Nitrogen oxides are commonly emitted from fuel combustion and burning of fossil fuel. Nitrogen dioxide has a low level of solubility in water, but a much higher solubility in air (nitrogen oxide has the the opposite solubility traits). Nitrogen byproducts in the atmosphere are a point of concern for human health—including cardiovascular disease and respiratory symptoms—especially in the face of increasing urbanization and air-quality problems. Studies of Pseudomonas fluorescens showed reduced swimming motility and decreased swarming when exposed to nitrogen dioxide. Further, NO2-exposed P. fluorescens developed more antibiotic resistance against ciprofloxacin and chloramphenicol. Stratospheric ozone depletion also depletes bacterial concentrations in Antarctic marine environments. Lags in recovery to UV exposure were attributed to energetically expensive repair of UV-induced DNA damage acquired during periods of low total column ozone. These are just two of the many ways the atmosphere can affect the functions of microbial metabolism.

Extreme Environments Call for Extreme Methods

In part because atmospheric scientists have considered the atmosphere as an inhospitable environment containing dead cells and inert particles, there has been an inherent bias against conducting research on living organisms in atmospheric air. Even as research reveals the atmosphere to be a dynamic biotic environment, challenges limit the expansion of aerobiology in modern science; in particular: culturing airborne bacteria is very difficult. Atmospheric bacteria live in an environment where pressure, nutrient makeup and concentration, and temperature conditions are significantly different than those in the lab. If the atmosphere is so fundamentally different, is an agar plate going to do the job?

In a word, no. But one way to work around this problem is to take large samples of air droplets during water collection flights. During these flights, cloud water is collected over an oval-shaped track, with adjustments made to remain with the same cloud field. Cloud samples are then frozen to -80°C immediately after collection, stained to determine microbial quantity and metabolic activity, or examined via ion chromatography to determine nitrite, nitrate, sulfate, ammonium, calcium, magnesium, and potassium levels. Atmospheric bacteria collected by this method have the metabolic ability to transform compounds including carbon, nitrogen, and oxidative species. In 2012, enough bacteria were pulled from the atmosphere to conduct 16S rRNA analysis, allowing scientists to assess the atmospheric microbial population composition.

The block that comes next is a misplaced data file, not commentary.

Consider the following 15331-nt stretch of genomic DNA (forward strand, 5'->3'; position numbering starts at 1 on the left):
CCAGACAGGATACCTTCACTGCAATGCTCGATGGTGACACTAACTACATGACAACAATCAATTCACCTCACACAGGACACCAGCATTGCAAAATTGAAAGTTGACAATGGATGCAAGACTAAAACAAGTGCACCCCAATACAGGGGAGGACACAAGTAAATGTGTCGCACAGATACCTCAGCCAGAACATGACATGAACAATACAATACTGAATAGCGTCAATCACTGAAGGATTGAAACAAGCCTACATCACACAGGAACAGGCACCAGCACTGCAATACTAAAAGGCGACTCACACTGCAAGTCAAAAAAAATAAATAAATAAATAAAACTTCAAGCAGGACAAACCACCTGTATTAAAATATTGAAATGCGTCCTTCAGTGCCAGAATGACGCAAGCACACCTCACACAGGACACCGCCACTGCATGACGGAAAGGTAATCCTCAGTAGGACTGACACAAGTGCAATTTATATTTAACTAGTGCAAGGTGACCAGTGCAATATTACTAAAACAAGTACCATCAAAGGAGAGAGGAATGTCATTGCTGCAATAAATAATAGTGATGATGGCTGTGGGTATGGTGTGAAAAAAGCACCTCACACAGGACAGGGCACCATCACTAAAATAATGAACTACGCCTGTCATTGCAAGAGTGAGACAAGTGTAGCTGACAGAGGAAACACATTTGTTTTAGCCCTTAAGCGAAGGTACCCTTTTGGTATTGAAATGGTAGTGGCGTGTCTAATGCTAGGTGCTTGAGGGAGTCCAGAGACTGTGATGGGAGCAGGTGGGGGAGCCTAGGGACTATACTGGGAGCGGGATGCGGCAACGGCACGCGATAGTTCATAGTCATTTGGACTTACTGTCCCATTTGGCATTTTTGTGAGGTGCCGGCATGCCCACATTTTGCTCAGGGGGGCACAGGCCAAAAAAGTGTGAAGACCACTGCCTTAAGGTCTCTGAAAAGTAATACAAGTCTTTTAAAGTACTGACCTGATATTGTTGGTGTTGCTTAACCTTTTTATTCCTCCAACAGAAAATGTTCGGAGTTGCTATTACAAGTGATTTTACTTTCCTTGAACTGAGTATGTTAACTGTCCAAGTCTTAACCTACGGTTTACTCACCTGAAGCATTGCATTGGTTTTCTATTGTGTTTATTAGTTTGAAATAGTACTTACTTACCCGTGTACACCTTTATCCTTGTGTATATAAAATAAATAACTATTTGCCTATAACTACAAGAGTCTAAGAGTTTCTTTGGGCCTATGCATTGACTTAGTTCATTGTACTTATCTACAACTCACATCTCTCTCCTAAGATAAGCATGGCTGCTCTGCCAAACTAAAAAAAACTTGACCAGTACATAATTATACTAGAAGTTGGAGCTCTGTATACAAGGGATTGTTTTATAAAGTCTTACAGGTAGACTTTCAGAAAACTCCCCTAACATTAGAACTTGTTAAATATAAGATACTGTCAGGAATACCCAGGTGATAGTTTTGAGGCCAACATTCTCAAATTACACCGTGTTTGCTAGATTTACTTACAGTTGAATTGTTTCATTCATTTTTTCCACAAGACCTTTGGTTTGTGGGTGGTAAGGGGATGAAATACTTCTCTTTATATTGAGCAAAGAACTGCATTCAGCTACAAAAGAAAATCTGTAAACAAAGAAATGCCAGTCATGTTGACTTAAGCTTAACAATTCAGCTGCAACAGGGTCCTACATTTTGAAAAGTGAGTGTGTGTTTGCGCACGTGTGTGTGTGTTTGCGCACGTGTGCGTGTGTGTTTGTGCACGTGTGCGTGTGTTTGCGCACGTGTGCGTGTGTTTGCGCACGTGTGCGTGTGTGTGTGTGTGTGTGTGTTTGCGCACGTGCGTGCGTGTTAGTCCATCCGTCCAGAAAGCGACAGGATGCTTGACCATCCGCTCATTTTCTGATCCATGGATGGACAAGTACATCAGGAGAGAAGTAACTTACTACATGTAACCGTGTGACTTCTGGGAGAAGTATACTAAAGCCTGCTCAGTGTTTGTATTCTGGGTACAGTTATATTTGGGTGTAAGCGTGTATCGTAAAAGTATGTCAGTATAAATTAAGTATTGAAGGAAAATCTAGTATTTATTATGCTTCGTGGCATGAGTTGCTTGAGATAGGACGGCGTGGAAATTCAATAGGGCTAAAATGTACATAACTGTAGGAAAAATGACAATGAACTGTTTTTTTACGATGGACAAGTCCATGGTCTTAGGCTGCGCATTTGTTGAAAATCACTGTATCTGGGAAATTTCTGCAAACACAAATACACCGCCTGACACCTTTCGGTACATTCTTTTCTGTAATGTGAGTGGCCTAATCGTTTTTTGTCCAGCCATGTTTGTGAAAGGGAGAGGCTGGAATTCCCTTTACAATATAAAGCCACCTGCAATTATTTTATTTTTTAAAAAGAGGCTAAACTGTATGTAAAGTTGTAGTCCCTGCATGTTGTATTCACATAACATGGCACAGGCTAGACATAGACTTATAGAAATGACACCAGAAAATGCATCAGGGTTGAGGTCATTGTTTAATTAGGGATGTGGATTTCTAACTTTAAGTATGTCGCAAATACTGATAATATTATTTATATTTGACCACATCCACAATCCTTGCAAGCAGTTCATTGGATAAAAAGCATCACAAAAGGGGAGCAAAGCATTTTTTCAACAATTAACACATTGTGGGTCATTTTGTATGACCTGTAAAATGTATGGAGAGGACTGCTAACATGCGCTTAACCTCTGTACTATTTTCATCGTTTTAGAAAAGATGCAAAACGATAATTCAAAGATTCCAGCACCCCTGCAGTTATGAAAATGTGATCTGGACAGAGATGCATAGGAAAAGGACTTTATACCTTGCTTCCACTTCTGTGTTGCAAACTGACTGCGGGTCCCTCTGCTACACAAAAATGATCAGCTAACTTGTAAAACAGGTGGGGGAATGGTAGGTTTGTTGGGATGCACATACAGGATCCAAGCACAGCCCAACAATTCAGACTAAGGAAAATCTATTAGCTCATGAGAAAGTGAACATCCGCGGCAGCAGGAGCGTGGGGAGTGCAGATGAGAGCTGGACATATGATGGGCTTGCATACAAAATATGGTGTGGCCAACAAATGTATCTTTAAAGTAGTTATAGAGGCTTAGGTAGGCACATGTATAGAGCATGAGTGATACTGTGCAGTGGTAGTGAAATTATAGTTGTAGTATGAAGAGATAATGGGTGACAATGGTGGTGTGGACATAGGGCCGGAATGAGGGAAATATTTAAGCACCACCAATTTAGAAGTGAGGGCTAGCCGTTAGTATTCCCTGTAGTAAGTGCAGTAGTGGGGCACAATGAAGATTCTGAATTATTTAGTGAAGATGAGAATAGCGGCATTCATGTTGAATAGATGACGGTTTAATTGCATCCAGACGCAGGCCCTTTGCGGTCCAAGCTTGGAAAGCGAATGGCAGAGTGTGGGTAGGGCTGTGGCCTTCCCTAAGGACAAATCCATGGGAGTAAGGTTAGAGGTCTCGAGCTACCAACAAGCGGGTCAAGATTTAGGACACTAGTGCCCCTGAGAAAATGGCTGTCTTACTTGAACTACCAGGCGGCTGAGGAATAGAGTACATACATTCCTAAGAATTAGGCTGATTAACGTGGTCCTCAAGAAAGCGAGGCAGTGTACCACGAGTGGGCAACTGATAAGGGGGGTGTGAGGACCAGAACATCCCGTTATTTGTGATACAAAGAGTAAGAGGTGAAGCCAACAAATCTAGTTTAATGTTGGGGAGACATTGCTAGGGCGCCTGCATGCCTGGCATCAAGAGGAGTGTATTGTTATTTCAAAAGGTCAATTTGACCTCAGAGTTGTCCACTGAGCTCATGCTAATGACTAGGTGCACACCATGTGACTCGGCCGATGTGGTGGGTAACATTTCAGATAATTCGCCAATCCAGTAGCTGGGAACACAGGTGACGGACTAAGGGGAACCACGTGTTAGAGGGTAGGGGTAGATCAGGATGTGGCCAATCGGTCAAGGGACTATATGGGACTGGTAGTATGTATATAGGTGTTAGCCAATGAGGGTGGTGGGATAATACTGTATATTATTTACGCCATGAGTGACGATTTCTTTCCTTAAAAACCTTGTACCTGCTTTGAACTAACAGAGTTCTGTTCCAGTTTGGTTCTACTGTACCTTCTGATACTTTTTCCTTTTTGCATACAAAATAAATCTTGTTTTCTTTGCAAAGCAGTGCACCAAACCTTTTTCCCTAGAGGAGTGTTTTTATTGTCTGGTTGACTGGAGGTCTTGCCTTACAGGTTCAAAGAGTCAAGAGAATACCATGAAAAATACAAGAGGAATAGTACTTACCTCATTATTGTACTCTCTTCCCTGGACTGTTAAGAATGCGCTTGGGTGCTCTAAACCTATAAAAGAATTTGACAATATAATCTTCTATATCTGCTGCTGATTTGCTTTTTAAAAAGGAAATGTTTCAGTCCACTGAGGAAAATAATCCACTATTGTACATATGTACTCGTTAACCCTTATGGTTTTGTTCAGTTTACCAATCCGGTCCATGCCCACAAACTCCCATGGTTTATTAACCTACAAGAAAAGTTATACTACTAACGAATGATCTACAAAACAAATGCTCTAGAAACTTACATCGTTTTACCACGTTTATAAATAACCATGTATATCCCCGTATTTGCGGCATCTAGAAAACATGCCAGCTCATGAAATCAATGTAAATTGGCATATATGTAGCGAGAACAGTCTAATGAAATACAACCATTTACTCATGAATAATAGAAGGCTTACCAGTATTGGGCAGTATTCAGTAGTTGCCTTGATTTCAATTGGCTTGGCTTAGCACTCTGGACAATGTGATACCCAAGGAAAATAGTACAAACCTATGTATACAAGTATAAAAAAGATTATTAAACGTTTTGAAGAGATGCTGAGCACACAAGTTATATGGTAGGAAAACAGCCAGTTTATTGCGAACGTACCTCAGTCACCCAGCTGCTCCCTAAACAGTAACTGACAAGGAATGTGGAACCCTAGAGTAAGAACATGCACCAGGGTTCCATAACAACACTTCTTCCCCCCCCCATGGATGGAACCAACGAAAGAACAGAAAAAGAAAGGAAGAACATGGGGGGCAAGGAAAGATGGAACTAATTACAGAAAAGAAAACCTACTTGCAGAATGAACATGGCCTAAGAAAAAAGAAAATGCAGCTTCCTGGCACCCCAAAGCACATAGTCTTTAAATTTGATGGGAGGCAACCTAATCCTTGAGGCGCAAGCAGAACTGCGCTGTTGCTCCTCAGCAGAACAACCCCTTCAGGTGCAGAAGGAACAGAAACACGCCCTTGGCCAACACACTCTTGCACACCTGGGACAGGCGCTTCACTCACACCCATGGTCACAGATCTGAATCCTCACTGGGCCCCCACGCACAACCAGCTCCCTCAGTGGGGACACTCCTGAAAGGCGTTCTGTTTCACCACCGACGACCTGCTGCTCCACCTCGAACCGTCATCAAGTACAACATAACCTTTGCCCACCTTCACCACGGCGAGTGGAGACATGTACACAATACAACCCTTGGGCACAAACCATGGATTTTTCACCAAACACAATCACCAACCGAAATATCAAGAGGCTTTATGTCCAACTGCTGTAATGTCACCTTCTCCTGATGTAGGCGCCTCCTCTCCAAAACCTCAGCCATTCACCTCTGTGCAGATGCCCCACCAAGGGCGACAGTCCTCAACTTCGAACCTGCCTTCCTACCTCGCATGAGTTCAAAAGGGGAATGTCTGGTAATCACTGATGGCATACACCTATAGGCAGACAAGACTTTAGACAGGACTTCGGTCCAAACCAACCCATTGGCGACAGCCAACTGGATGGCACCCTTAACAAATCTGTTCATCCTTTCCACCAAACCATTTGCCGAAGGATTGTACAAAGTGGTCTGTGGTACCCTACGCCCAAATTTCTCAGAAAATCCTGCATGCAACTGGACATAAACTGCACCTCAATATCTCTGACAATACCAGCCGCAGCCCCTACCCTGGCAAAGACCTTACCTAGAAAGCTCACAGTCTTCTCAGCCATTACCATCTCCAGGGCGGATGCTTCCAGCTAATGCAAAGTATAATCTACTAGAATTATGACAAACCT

If you don’t have access to a Beechcraft Duchess twin-engine aircraft, you could just climb a volcano. Of course, this approach to sample collection isn’t easy, either: over four days, scientists climbed to a remote volcano and collected samples within a water-based preservation solution to prevent degradation of the DNA and RNA. Culture-independent microbiology research, based on rDNA and rRNA sequencing data, has recently supported the evidence for metabolic activity in the troposphere (see Fig. 2).

Earth Day 2017: Microbes on a Global Scale

Microbes are important in all environments on earth, including those formerly considered bereft of life. Microbes and the atmosphere have an interdependent relationship: metabolic activities of atmospheric microbes affect global functions including precipitation development and carbon cycling, and in turn microbial biodiversity of the atmosphere is affected by changes in temperature, particulate matter, and UV radiation. Methanotrophic microbes consume much of the methane produced in terrestrial ecosystems and prevent it from reaching the atmosphere, and microbes are involved in nitrogen fixation, decreasing the amount of nitrogen available for greenhouse gas formation. Further, microbes are able to use the gaseous form of nitrogen (NO2)—something most other organisms on Earth cannot. Because microbial populations shift faster than those of most living organisms, we can use microbial populations as sentinels to determine whether climate change is having effects in particular environments.

Further reading

Author: Jennifer Brubaker

Jennifer Brubaker
Jennifer Brubaker is a medical student at Ohio University Heritage College of Osteopathic Medicine. She holds a Master’s degree in Biotechnology from Johns Hopkins University and a Bachelor’s degree in Biology with a premedical concentration from Boston College.